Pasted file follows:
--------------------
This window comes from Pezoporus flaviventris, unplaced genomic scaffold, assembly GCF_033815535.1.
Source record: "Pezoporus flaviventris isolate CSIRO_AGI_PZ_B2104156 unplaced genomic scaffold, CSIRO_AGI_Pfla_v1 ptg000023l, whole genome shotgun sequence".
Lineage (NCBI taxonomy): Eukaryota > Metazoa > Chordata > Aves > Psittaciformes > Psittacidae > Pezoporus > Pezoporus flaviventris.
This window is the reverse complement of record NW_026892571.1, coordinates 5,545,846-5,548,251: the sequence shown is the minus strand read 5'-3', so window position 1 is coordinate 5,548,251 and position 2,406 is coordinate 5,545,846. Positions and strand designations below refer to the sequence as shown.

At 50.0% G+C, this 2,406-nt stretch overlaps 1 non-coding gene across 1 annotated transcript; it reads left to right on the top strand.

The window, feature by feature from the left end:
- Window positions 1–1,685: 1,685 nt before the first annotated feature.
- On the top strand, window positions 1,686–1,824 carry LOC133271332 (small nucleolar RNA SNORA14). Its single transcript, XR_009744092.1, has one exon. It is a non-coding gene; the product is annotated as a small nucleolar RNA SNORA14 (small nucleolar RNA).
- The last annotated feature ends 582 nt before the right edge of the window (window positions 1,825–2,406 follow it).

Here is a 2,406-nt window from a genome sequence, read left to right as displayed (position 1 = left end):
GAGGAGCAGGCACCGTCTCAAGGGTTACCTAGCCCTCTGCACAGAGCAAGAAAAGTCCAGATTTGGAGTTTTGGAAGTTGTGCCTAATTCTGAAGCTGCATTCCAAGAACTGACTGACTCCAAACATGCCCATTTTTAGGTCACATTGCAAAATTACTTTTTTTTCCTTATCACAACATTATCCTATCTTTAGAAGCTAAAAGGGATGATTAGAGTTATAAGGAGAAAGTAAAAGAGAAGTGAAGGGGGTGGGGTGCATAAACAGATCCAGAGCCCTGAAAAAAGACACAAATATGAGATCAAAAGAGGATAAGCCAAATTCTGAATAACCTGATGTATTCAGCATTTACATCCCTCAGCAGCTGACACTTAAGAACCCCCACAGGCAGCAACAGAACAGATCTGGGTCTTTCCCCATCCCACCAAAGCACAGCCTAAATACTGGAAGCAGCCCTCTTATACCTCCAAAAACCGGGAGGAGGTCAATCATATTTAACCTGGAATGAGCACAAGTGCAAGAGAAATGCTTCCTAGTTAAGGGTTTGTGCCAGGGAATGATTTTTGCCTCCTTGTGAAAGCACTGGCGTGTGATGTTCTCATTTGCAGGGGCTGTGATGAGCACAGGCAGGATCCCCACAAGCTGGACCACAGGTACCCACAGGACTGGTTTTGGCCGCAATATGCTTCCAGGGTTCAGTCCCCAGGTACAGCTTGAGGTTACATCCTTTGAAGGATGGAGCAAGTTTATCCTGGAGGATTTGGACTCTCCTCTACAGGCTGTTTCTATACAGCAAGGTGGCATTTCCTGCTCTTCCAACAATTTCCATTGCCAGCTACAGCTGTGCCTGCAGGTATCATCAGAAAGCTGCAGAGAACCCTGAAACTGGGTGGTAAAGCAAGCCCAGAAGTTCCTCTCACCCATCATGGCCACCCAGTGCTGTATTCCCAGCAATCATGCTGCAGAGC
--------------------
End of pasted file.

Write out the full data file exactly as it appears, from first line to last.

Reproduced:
This window comes from Pezoporus flaviventris, unplaced genomic scaffold, assembly GCF_033815535.1.
Source record: "Pezoporus flaviventris isolate CSIRO_AGI_PZ_B2104156 unplaced genomic scaffold, CSIRO_AGI_Pfla_v1 ptg000023l, whole genome shotgun sequence".
Lineage (NCBI taxonomy): Eukaryota > Metazoa > Chordata > Aves > Psittaciformes > Psittacidae > Pezoporus > Pezoporus flaviventris.
This window is the reverse complement of record NW_026892571.1, coordinates 5,545,846-5,548,251: the sequence shown is the minus strand read 5'-3', so window position 1 is coordinate 5,548,251 and position 2,406 is coordinate 5,545,846. Positions and strand designations below refer to the sequence as shown.

At 50.0% G+C, this 2,406-nt stretch overlaps 1 non-coding gene across 1 annotated transcript; it reads left to right on the top strand.

The window, feature by feature from the left end:
- Window positions 1–1,685: 1,685 nt before the first annotated feature.
- On the top strand, window positions 1,686–1,824 carry LOC133271332 (small nucleolar RNA SNORA14). Its single transcript, XR_009744092.1, has one exon. It is a non-coding gene; the product is annotated as a small nucleolar RNA SNORA14 (small nucleolar RNA).
- The last annotated feature ends 582 nt before the right edge of the window (window positions 1,825–2,406 follow it).

Here is a 2,406-nt window from a genome sequence, read left to right as displayed (position 1 = left end):
GAGGAGCAGGCACCGTCTCAAGGGTTACCTAGCCCTCTGCACAGAGCAAGAAAAGTCCAGATTTGGAGTTTTGGAAGTTGTGCCTAATTCTGAAGCTGCATTCCAAGAACTGACTGACTCCAAACATGCCCATTTTTAGGTCACATTGCAAAATTACTTTTTTTTCCTTATCACAACATTATCCTATCTTTAGAAGCTAAAAGGGATGATTAGAGTTATAAGGAGAAAGTAAAAGAGAAGTGAAGGGGGTGGGGTGCATAAACAGATCCAGAGCCCTGAAAAAAGACACAAATATGAGATCAAAAGAGGATAAGCCAAATTCTGAATAACCTGATGTATTCAGCATTTACATCCCTCAGCAGCTGACACTTAAGAACCCCCACAGGCAGCAACAGAACAGATCTGGGTCTTTCCCCATCCCACCAAAGCACAGCCTAAATACTGGAAGCAGCCCTCTTATACCTCCAAAAACCGGGAGGAGGTCAATCATATTTAACCTGGAATGAGCACAAGTGCAAGAGAAATGCTTCCTAGTTAAGGGTTTGTGCCAGGGAATGATTTTTGCCTCCTTGTGAAAGCACTGGCGTGTGATGTTCTCATTTGCAGGGGCTGTGATGAGCACAGGCAGGATCCCCACAAGCTGGACCACAGGTACCCACAGGACTGGTTTTGGCCGCAATATGCTTCCAGGGTTCAGTCCCCAGGTACAGCTTGAGGTTACATCCTTTGAAGGATGGAGCAAGTTTATCCTGGAGGATTTGGACTCTCCTCTACAGGCTGTTTCTATACAGCAAGGTGGCATTTCCTGCTCTTCCAACAATTTCCATTGCCAGCTACAGCTGTGCCTGCAGGTATCATCAGAAAGCTGCAGAGAACCCTGAAACTGGGTGGTAAAGCAAGCCCAGAAGTTCCTCTCACCCATCATGGCCACCCAGTGCTGTATTCCCAGCAATCATGCTGCAGAGC